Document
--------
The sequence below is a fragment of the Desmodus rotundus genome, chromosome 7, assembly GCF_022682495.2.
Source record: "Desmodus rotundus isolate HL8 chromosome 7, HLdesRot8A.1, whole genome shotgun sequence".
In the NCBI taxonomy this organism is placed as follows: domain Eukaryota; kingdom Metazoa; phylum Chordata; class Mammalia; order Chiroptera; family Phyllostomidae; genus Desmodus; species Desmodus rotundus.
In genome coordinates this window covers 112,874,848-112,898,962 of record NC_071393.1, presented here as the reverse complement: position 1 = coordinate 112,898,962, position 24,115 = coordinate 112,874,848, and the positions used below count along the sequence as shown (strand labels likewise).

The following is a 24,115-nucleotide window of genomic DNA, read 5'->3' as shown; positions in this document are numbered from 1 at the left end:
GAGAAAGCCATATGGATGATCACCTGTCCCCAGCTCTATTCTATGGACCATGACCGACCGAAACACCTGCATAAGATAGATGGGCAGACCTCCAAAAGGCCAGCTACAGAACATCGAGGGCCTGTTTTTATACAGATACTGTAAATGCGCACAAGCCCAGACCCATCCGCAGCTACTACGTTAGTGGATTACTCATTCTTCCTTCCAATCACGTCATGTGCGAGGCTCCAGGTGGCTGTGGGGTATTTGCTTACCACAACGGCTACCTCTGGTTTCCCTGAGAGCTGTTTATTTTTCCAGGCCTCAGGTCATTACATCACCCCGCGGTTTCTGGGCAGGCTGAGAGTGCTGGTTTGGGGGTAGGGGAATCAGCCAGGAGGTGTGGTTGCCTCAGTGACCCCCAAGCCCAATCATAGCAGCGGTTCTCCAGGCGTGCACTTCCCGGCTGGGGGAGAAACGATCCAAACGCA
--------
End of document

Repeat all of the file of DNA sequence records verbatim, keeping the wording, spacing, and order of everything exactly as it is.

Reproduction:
The sequence below is a fragment of the Desmodus rotundus genome, chromosome 7, assembly GCF_022682495.2.
Source record: "Desmodus rotundus isolate HL8 chromosome 7, HLdesRot8A.1, whole genome shotgun sequence".
In the NCBI taxonomy this organism is placed as follows: domain Eukaryota; kingdom Metazoa; phylum Chordata; class Mammalia; order Chiroptera; family Phyllostomidae; genus Desmodus; species Desmodus rotundus.
In genome coordinates this window covers 112,874,848-112,898,962 of record NC_071393.1, presented here as the reverse complement: position 1 = coordinate 112,898,962, position 24,115 = coordinate 112,874,848, and the positions used below count along the sequence as shown (strand labels likewise).

The following is a 24,115-nucleotide window of genomic DNA, read 5'->3' as shown; positions in this document are numbered from 1 at the left end:
GAGAAAGCCATATGGATGATCACCTGTCCCCAGCTCTATTCTATGGACCATGACCGACCGAAACACCTGCATAAGATAGATGGGCAGACCTCCAAAAGGCCAGCTACAGAACATCGAGGGCCTGTTTTTATACAGATACTGTAAATGCGCACAAGCCCAGACCCATCCGCAGCTACTACGTTAGTGGATTACTCATTCTTCCTTCCAATCACGTCATGTGCGAGGCTCCAGGTGGCTGTGGGGTATTTGCTTACCACAACGGCTACCTCTGGTTTCCCTGAGAGCTGTTTATTTTTCCAGGCCTCAGGTCATTACATCACCCCGCGGTTTCTGGGCAGGCTGAGAGTGCTGGTTTGGGGGTAGGGGAATCAGCCAGGAGGTGTGGTTGCCTCAGTGACCCCCAAGCCCAATCATAGCAGCGGTTCTCCAGGCGTGCACTTCCCGGCTGGGGGAGAAACGATCCAAACGCA